Health officials in the United Kingdom are “keeping a very close eye” on a COVID-19 subvariant that is being blamed for an uptick in infections in the country, according to the BBC.
Delta plus, also known as AY.4.2, is a mutation of the delta variant and is believed to represent around 9% of COVID-19 infections in the UK during the week beginning Oct. 9, according to a briefing from the UK Health Security Agency released on Friday.
It is not uncommon for viruses to mutate. AY.4.2 is one of 45 sub-lineages of the delta variant that have been recorded across the globe. While the AY.4.2 subvariant is circulating in the UK and has been identified in the United States, it is not considered a variant of concern yet.
Three cases of AY.4.2 have been detected, with one each in California, North Carolina, and the District of Columbia.
While only three cases have been identified in the U.S. so far, some scientists are warning that delta plus could be more contagious than the delta variant.
Francois Balloux, director of the Genetics Institute at University College London, tweeted that the variant could be around 10 percent more transmissible than the delta variant based on its recent rise in the U.K.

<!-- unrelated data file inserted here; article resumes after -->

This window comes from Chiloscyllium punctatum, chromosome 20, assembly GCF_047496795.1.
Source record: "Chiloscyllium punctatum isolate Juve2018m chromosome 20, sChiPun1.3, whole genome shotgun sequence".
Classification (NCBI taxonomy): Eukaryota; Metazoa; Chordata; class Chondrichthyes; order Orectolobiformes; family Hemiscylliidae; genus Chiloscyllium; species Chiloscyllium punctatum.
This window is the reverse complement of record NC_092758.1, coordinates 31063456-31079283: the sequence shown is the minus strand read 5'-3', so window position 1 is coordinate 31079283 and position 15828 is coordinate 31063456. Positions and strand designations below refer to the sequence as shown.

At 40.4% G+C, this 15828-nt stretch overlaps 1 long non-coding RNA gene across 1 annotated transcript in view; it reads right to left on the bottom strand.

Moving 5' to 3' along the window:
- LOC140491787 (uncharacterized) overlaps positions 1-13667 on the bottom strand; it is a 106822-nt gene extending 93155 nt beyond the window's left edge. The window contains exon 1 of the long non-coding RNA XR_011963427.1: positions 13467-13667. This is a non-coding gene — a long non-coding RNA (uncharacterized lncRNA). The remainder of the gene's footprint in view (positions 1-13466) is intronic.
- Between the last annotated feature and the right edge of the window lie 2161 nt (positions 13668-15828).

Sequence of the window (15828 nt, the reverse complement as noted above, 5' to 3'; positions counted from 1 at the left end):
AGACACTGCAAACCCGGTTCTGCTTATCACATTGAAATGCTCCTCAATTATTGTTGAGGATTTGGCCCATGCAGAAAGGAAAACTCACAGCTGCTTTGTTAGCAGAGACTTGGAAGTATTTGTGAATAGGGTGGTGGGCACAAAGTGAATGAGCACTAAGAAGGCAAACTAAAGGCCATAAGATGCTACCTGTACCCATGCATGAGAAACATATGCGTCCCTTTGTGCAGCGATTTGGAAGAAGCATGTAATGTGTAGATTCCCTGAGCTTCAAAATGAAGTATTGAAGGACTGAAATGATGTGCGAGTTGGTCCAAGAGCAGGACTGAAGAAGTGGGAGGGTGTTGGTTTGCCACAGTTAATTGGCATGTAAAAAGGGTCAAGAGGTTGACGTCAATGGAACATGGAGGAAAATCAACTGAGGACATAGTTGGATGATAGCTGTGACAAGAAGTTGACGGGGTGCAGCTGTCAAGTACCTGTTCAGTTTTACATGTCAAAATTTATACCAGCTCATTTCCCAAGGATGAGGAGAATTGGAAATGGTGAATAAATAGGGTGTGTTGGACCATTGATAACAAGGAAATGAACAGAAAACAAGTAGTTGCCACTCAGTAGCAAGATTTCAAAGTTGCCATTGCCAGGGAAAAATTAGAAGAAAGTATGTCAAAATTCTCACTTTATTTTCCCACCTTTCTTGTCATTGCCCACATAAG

However, Ravi Gupta, a professor of clinical microbiology at the University of Cambridge, told the Guardian that the subvariant shouldn’t be particularly concerning.
“A222V (the name of one of two mutations that lead to the delta plus subvariant) has been seen in other lineages of delta,” Gupta said. “It doesn’t have a really large effect on the virus.”
According to the BBC story, health officials say they believe that current vaccines would be effective against the subvariant.
“At this stage I would say wait and see, don’t panic,” said Balloux. “It might be slightly, subtly more transmissible but it is not something absolutely disastrous like we saw previously.”
What is a subvariant?
Viruses continually mutate to survive, producing variants or different versions. AY.4.2 is an offshoot of the delta variant, the variant that currently is responsible for nearly every case of COVID-19 in the United States.
The two mutations that make up AY.4.2 — Y145H and A222V — are not unique to delta plus. Those mutations have been found in other COVID-19 variants, of which there are thousands.
Researchers discovered AY.4.2 in July.
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